USS Colorado (BB 45)

USS Colorado (BB 45) was the name ship of the Colorado class of battleships, the last US battleships built before the Washington Naval Treaty of 1922. She was undergoing a refit when the Japanese attacked Pearl Harbor and thus escaped damage. She took part in the invasions of Tarawa, the Marshall Islands, Saipan, Guam and Tinian, the landings at Leyte Gulf and the invasion of Okinawa

The Colorado was launched in 1921 and completed in 1923. After a maiden voyage to Europe she joined the Battle Fleet (then the name for the US Pacific Fleet), and served with that fleet from 1924-41.

On 24 June 1941 the Colorado left Pearl Harbor to sail for Puget Sound Navy Yard where she underwent a significant refit. The main change made at this point was the addition of a torpedo bulge which both increased protection against torpedoes and increased her buoyancy, making up for the extra weight that had been added since her launch. Other planned changes were cancelled after the Japanese attack on Pearl Harbor, and the refit was completed on 31 March 1942. It still took some time to prepare for action and she didn't return to Hawaii until 14 August. In November Colorado and Maryland moved to Fiji, and they spent most of the next year guarding the South Pacific against any Japanese raids that might cut the links with Australia. The two ships returned to Pearl Harbor on 17 September 1943. During 1942 a shorter tower mast was built for her but due to a lack of time it wasn't installed until 1944. Instead the crew of the Colorado cut down most of their cage mainmast, which was considered to block the view of the anti-aircraft guns.

The Colorado was one of the less modified battleships, and ended the war with her pre-war 5in/51 and 5in/25 guns as well as eight quadruple 40mm mountings and eight twin and one quad 20mm mounting.

In November 1943 Tennessee, Maryland and Colorado formed the Southern Attack Group (TG 53.4) under Admiral Kingman. This group took part in the invasion of Tarawa (Operation Galvanic). The bombardment lasted from 20-28 November.

The same three battleships form the Northern Attack Force (FSG 53.5, Rear Admiral Oldendorf) for Operation Flintlock, the invasion of the Marshall Islands. The Colorado provided a pre-invasion bombardment and direct fire support during the invasion of Kwajalein, bombarding Roi Island in particular (31 January-7 February 1944). They then formed the Fleet Support Group for Task Force 51 during the invasion of Eniwetok, Operation Catchpole (17-23 February 1944).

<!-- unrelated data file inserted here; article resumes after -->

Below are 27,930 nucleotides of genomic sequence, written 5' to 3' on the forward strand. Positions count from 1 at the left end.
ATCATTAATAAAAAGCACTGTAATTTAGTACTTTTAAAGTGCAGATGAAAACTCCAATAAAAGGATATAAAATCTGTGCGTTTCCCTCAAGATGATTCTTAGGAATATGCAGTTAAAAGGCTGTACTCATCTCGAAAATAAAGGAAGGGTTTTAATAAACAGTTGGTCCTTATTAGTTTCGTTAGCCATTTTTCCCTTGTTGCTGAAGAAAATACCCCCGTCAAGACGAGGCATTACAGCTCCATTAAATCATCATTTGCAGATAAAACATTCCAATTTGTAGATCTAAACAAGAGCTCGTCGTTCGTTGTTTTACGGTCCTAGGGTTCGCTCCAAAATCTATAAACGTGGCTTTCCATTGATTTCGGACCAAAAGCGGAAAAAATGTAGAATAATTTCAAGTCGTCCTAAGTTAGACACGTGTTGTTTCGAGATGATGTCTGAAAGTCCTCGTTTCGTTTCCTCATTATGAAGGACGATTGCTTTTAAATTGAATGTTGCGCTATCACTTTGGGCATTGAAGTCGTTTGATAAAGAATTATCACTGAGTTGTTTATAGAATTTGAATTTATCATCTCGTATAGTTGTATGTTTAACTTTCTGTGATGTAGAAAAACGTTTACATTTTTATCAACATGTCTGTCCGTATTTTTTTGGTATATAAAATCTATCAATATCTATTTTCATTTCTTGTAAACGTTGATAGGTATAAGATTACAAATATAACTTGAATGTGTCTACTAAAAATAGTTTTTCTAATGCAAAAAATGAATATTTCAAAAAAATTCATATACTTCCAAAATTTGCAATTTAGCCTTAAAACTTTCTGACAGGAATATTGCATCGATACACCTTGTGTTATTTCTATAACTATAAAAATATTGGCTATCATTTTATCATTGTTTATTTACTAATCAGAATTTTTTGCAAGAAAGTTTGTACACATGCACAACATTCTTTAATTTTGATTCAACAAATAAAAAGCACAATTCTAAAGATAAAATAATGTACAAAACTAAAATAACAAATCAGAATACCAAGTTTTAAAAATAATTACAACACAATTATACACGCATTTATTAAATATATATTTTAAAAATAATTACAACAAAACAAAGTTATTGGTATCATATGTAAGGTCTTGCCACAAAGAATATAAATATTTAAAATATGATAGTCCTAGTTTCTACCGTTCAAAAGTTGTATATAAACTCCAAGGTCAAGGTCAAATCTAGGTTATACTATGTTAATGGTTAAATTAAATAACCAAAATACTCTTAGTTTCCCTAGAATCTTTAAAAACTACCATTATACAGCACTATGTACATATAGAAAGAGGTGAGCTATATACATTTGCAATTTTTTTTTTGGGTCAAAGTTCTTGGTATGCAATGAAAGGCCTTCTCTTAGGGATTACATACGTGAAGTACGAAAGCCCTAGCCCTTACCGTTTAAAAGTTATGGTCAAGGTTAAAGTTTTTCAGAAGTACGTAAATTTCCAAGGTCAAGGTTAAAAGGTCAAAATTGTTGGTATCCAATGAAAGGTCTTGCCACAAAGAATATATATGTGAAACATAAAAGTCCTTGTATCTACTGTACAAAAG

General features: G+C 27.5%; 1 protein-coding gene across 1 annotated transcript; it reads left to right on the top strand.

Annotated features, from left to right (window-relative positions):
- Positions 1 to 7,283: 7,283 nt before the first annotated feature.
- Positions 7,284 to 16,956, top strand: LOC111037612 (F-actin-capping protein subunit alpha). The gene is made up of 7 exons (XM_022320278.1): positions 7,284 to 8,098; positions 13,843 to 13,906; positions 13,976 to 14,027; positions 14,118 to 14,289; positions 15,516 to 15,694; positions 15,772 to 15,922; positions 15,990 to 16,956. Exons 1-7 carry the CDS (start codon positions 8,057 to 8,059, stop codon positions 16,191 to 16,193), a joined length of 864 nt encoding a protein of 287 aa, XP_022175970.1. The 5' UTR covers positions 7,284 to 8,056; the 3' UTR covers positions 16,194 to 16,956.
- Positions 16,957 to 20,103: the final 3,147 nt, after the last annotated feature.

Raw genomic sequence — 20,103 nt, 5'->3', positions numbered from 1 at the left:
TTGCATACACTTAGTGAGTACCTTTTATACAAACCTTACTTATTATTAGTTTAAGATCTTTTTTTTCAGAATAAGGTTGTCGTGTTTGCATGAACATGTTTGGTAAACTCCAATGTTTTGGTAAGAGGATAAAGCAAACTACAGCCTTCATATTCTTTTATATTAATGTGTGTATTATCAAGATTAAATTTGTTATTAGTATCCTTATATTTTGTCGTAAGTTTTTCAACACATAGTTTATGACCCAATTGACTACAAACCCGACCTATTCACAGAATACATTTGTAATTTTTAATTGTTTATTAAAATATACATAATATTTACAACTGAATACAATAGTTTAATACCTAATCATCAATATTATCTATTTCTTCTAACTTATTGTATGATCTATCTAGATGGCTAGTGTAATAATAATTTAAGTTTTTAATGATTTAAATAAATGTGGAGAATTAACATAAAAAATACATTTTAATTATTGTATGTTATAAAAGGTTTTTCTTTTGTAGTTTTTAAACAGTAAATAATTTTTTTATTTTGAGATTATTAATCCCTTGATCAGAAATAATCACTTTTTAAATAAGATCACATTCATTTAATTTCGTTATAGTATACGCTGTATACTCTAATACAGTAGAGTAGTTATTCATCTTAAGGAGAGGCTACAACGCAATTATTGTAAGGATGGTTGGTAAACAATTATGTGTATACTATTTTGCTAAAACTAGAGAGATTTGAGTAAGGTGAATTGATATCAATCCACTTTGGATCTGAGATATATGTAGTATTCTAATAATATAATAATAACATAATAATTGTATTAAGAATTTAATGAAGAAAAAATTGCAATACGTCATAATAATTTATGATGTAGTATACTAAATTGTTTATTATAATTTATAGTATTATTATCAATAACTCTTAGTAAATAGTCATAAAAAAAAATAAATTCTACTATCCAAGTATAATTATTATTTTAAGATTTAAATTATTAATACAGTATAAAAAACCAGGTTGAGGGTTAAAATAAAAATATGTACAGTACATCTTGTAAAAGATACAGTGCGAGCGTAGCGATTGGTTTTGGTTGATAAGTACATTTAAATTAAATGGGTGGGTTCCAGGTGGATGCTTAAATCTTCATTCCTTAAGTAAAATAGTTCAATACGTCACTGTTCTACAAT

Next came Operation Forage, the invasion of the Mariana Islands. This time Colorado, Maryland, California and Tennessee formed TG 52.17 (Oldendorf). The pre-invasion bombardment of Saipan began on 14 June, and the Colorado was also used for the bombardments of Guam and Tinian. On 24 July she was hit by 22 shells fired from Tinian, but was able to remain in action until 3 August. She then returned to the west coast for repairs.

The Colorado returned to the fleet in November 1944 when she joined TG 77.2 (Rear Admiral Weyler), along with Maryland, West Virginia and New Mexico. This task group operated in Leyte Gulf in support of the ground troops. On 27 November she was hit by two kamikazes. Nineteen men were killed and seventy two wounded but the Colorado was still able to take part in the planned bombardment of Mindoro on 12-17 December before leaving for emergency repairs. She was back at the start of January 1945 and formed part of Unit 2, TG 77.2 (Oldendorf) during the landings at Lingayen Gulf, Luzon (Operation Mike I). The Colorado was struck by shellfire during this battle, but didn't have to retire.

Next was the invasion of Okinawa. The ten active old battleships formed Task Force 54 (Rear Admiral Deyo). This was split into five groups of two, with Colorado and Arkansas in Group 2. The bombardment began on 25/26 March and Colorado provided fire support for the troops on Okinawa until 22 May.

After the end of the fighting the Colorado took part in the occupation of Japan, covering the landings at Tokyo on 27 August. She witnessed the Japanese surrender in Tokyo Bay and then departed for San Francisco. After three Magic Carpet runs in which she carried 6,357 veterans home from Pearl Harbor she was placed into the mothball fleet before being sold for scrap in 1959.

Displacement (standard)

32,600t

Displacement (loaded)

33,590t

Top Speed

21kts

Range

8,000nm at 10kts

Armour – belt

13.5in-8in

 - deck

3.5in

 - turret faces

18in or 16in

 - turret sides

10-9in

 - turret top

5in

 - turret rear

9in

 - barbettes

13in

 - coning tower

16in

 - coning tower top

8in

Length

624ft

Width

97ft 5in

Armaments

Eight 16in guns in four twin turrets
Fourteen 5in guns
4 3in guns
Two 21in submerged beam torpedo tubes

Crew complement

1,080

Laid down

29 May 1919

Launched

22 March 1921

Completed

30 August 1923

Fate

Stricken 1959

US Standard Type Battleships 1941-45 (2): Tennessee, Colorado and Unbuilt Classes, Mark Stille. Looks at the 'Big Five', the last standard-type battleships built for the US Navy, and the most powerful ships in the US Navy for much of the interwar period. Covers their design, original purpose and actual Second World War service, where their limited speed meant they could no longer serve with the battle fleet. Despite that limit they played a major part in the Pacific War, and four fought in the last battleship action of the war. [read full review]
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How to cite this article: Rickard, J (20 April 2012), USS Colorado (BB 45) , http://www.historyofwar.org/articles/weapons_USS_Colorado_BB_45.html

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